Three Poems by Becky Kilsby

Adrift in Paradise

Finally, it’s Tresco – a splash of sparkling
granite in the impossibly green Atlantic.

Crossing the ringing pebbles, our eyes hungry,
hearts tender with loss, we scan the silvered
coast, paddle the Gulf Stream –

You are seeking her (or her) while I’m forgetting him
Yet she is here: a living shade, still quick and holding sway.

Climbing upwards, we gaze out to the open sea
(islands strung glittering to the mainland)
looking for seals, for light and solace. Breathless.

And you are seeking her (or her) while I’m forgetting him
But she is here, a beating shade, still flickering, relentless.

It was here, your place, hers, a white-sand strand
long with longing and still beautiful. We savour
the cool May breeze and talk of then refracting now.

Tresco sands in our pockets – a beach to linger,
to keep for later, to taste and turn around in memory –
yes, we are here, but there pulls us, then tugs us.

And you are seeking her (or her) while I’m forgetting him
But she beats here, prevailing still, between our tingling palms.

 

Triscombe Song

Walk me down the drover’s road
in blazing sun and rolling mist,
walk me under twisted rows
of golden bronzing beech.

Crisping leaves and laughing crows
shaggy cows and Sunday hikers –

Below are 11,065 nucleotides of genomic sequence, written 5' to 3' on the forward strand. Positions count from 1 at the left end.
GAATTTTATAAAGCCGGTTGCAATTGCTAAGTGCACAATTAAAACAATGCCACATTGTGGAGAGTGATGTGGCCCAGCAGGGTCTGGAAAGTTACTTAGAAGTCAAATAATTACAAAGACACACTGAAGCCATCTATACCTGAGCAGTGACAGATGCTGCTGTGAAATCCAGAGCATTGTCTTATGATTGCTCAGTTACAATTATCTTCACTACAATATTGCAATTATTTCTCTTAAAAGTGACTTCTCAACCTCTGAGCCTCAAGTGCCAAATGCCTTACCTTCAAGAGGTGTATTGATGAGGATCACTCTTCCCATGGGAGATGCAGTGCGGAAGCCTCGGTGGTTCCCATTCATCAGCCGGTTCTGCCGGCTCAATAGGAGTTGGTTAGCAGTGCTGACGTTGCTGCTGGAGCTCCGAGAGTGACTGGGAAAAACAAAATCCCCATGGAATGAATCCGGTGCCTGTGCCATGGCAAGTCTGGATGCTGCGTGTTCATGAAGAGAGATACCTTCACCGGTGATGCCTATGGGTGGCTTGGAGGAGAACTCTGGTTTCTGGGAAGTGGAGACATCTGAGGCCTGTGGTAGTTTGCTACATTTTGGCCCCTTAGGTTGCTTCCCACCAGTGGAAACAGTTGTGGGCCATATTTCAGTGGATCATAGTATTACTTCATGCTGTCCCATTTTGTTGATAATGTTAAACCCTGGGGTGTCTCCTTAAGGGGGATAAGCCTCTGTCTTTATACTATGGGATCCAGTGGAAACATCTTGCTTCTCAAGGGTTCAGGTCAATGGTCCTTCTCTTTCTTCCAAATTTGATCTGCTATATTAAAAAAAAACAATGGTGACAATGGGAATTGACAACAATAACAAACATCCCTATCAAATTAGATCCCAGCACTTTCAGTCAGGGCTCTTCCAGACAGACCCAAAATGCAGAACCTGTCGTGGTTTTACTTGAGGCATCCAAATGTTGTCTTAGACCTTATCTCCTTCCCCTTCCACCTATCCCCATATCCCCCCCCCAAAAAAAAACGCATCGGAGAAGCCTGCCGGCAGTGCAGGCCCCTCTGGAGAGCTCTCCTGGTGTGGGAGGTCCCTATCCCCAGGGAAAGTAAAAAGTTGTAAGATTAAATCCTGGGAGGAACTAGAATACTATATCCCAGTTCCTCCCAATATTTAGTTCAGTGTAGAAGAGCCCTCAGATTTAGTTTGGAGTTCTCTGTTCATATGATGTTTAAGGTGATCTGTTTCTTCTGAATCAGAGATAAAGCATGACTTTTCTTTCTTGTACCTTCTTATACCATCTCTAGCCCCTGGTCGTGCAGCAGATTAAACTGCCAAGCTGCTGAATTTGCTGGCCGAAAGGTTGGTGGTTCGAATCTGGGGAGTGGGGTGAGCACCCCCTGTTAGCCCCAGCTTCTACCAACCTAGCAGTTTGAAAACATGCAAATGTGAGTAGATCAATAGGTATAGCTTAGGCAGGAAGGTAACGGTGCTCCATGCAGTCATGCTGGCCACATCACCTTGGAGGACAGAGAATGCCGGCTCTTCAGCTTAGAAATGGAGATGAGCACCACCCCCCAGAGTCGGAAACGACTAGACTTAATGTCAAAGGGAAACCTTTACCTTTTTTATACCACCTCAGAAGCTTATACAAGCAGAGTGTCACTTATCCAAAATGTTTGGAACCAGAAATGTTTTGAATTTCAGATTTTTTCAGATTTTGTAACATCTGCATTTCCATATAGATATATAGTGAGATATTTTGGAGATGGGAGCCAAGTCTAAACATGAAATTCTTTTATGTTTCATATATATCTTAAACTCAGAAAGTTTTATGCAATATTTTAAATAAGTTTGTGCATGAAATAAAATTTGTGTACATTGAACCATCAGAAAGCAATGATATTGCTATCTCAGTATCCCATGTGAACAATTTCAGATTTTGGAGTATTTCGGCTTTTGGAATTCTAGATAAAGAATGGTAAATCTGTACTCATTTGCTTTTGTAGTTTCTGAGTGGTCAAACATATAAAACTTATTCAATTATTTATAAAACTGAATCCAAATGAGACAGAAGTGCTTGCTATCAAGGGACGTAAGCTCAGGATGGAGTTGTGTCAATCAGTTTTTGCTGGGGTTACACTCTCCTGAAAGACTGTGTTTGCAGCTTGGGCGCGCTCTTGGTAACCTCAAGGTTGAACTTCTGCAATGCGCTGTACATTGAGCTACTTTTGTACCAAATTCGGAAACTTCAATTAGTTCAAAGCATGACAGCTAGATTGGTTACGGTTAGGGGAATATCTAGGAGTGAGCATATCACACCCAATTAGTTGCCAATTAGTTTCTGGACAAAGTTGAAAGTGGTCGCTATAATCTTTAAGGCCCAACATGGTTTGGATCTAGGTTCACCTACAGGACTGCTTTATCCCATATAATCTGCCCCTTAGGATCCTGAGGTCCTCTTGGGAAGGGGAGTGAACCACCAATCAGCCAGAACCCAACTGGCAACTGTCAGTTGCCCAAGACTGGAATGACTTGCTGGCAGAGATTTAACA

just walk me through this ancient
trail – to Triscombe Stone.

Skip me through this Saxon grove
and up the spiny Quantock ridge –
through blinking sun and damp-grey
fret – to crouching Triscombe Stone.

Walk me through the season’s hush
as fog enbalms the orange fall,
walk me singing back again
along the drover’s road.

We hear the march of Alfred’s men
the clash of Roman swords
faint ticking of the decades
down this gilded drover’s road.

So sing me out and walk me back
from timeless Triscombe Stone.

 

St. Bueno’s

This coastal path, tipping often into
hair-pin turns, dips through primal
twisted oaks; witnesses life on the edge.

Grey in the dim afternoon, through summer
rain that doesn’t dampen us, the way tends
naturally, to St Bueno’s, crooked in a dark

elbow where stream and footfall imprint
history. Here, Saxon breath and Norman
sinew knit a weave of families in coracle

curve – the clan of Red, grittily supreme;
churchyard memoranda to tenacity. Damp
lichen patina on grave stones tolls lives

in this half light. We hear them, glimpse
their days with our poor resources; this dell
chill even in August, giant rhubarb basking

in its mammoth glory. From the lepers’
window, the mist of centuries is upon us –
fingers twine ours through the gloaming.

 

 

As programmer for a prominent Literary Festival in the Middle East, Becky Kilsby has enjoyed the opportunity to create conversations between leading writers from around the world. Coming late to writing poetry, she has had work published in the journal Abridged and in the contemporary poetry collection Signal from Static. A regular poetry blogger, she now works at the University of Exeter in the beautiful English county of Devon.